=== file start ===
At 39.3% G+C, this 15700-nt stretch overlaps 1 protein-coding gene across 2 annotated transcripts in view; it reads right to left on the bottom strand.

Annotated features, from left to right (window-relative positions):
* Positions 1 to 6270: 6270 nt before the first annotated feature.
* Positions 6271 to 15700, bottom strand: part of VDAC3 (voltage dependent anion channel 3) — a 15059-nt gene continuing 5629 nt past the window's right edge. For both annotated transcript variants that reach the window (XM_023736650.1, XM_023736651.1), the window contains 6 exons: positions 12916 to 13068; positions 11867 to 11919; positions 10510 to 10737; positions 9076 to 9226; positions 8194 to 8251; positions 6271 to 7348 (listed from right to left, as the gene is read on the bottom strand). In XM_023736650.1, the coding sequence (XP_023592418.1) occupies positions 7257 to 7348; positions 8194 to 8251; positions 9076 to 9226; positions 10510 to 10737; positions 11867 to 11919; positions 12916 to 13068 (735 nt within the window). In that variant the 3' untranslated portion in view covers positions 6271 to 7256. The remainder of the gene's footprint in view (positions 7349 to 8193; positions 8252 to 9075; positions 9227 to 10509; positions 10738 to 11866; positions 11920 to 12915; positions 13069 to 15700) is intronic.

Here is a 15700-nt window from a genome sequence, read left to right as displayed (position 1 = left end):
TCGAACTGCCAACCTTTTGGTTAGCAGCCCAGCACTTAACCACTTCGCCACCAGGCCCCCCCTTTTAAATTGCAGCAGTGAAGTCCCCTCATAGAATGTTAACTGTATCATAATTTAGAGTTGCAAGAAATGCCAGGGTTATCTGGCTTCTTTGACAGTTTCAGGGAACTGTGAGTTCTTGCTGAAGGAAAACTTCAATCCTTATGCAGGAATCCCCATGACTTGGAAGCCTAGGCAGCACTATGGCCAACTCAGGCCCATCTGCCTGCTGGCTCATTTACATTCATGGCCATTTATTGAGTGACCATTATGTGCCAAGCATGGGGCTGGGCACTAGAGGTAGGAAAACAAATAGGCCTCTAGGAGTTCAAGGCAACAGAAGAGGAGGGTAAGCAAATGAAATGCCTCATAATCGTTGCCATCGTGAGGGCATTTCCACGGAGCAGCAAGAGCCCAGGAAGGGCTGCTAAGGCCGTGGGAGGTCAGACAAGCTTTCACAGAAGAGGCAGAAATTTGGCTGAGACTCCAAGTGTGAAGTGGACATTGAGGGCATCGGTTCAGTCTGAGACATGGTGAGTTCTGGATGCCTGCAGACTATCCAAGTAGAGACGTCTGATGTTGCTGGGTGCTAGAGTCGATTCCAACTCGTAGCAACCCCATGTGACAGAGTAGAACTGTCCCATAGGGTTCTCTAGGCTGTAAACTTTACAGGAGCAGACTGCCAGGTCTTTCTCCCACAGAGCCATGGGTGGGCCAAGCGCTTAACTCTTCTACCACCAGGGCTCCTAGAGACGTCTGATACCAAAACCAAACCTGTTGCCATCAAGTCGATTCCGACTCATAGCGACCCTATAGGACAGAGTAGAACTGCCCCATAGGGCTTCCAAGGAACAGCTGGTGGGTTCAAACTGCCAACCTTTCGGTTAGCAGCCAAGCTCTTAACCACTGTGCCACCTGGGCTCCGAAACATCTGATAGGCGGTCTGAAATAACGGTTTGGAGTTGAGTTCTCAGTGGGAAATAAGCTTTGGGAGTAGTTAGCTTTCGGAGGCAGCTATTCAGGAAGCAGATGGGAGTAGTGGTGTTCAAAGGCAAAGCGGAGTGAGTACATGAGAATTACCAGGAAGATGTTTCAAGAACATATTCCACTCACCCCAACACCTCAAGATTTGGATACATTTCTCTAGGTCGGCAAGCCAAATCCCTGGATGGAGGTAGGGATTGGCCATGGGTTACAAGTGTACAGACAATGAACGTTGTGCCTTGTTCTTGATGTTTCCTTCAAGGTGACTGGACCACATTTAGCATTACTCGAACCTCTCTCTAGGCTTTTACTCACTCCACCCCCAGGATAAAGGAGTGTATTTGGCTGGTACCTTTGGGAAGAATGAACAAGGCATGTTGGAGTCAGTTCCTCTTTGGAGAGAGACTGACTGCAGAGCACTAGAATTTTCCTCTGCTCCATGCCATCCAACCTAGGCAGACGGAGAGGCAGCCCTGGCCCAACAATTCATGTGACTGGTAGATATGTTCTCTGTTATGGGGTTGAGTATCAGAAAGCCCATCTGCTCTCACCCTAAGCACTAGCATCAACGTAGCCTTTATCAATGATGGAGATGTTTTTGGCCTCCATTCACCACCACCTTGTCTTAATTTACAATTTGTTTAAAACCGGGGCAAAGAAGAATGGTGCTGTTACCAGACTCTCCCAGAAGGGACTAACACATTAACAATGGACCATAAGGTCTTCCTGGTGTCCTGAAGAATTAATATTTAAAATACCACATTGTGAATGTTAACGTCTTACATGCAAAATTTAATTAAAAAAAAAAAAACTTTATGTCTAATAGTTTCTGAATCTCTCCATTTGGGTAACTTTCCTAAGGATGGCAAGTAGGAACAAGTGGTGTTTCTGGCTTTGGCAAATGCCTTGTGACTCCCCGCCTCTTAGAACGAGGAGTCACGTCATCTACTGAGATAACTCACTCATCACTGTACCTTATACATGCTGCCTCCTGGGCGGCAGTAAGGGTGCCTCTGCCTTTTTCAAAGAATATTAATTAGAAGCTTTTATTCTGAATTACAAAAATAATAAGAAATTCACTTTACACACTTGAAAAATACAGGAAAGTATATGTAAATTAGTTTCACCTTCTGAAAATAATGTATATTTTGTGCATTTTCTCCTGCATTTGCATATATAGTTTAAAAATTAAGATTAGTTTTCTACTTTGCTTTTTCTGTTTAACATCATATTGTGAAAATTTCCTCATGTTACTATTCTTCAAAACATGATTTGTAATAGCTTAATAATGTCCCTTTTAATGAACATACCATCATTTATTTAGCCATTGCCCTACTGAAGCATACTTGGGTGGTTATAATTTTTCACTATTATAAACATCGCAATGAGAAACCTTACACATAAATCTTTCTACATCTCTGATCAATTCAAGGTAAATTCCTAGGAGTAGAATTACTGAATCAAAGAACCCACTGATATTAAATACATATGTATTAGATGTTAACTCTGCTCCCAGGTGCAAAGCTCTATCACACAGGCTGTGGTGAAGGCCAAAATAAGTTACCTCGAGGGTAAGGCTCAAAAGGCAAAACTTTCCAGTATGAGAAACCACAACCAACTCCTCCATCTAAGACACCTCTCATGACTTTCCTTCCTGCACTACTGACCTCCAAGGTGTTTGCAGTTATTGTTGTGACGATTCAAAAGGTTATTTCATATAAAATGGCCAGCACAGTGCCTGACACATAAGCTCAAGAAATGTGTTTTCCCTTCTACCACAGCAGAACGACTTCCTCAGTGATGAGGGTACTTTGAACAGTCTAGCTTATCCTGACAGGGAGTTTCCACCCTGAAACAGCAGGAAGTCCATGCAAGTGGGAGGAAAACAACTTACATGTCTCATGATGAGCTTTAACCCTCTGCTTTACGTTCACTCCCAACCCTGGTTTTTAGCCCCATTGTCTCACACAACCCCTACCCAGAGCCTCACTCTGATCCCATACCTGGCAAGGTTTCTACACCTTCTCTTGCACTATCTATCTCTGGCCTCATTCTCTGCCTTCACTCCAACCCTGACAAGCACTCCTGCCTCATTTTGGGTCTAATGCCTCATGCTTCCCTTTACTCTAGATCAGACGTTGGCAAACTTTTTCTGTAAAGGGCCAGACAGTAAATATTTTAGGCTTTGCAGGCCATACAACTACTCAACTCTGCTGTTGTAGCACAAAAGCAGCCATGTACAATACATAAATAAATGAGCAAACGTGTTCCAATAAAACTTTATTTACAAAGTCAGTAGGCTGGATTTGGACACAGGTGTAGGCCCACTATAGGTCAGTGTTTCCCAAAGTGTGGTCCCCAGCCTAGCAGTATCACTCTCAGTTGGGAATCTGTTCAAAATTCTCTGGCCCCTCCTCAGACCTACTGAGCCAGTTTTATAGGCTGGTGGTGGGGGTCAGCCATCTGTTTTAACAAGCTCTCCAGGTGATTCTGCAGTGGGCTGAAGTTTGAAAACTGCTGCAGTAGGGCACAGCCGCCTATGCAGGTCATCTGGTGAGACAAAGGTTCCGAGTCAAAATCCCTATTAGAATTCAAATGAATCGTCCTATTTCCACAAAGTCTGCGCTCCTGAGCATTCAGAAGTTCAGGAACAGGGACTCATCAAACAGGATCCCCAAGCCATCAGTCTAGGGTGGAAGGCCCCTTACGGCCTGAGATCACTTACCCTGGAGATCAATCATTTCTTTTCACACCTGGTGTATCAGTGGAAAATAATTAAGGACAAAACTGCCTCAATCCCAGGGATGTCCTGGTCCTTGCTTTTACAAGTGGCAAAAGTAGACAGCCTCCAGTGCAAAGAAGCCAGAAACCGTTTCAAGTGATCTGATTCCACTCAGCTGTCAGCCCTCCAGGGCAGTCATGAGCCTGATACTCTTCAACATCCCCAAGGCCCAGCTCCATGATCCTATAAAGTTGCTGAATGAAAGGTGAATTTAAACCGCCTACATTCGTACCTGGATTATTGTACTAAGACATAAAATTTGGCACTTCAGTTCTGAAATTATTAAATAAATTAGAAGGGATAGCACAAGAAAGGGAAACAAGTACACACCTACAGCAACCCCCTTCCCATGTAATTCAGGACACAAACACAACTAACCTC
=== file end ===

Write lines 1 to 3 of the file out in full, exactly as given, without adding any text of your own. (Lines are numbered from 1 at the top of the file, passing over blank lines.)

At 39.3% G+C, this 15700-nt stretch overlaps 1 protein-coding gene across 2 annotated transcripts in view; it reads right to left on the bottom strand.

Annotated features, from left to right (window-relative positions):
* Positions 1 to 6270: 6270 nt before the first annotated feature.